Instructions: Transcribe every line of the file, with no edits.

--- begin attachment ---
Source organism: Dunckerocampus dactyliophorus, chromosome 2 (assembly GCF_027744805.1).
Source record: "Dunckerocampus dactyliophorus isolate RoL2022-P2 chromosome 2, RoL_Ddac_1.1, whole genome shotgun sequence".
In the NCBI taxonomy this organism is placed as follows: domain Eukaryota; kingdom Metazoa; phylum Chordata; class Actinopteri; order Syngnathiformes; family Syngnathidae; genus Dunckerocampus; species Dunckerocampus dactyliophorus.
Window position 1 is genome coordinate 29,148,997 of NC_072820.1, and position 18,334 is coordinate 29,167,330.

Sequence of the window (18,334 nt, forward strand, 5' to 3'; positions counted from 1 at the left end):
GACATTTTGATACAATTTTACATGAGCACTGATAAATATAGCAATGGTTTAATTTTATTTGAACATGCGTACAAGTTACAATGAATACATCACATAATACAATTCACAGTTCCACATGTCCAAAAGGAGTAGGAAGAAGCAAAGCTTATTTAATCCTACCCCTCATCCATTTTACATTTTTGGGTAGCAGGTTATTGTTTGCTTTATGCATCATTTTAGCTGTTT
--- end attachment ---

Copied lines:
Source organism: Dunckerocampus dactyliophorus, chromosome 2 (assembly GCF_027744805.1).
Source record: "Dunckerocampus dactyliophorus isolate RoL2022-P2 chromosome 2, RoL_Ddac_1.1, whole genome shotgun sequence".
In the NCBI taxonomy this organism is placed as follows: domain Eukaryota; kingdom Metazoa; phylum Chordata; class Actinopteri; order Syngnathiformes; family Syngnathidae; genus Dunckerocampus; species Dunckerocampus dactyliophorus.
Window position 1 is genome coordinate 29,148,997 of NC_072820.1, and position 18,334 is coordinate 29,167,330.

Sequence of the window (18,334 nt, forward strand, 5' to 3'; positions counted from 1 at the left end):
GACATTTTGATACAATTTTACATGAGCACTGATAAATATAGCAATGGTTTAATTTTATTTGAACATGCGTACAAGTTACAATGAATACATCACATAATACAATTCACAGTTCCACATGTCCAAAAGGAGTAGGAAGAAGCAAAGCTTATTTAATCCTACCCCTCATCCATTTTACATTTTTGGGTAGCAGGTTATTGTTTGCTTTATGCATCATTTTAGCTGTTT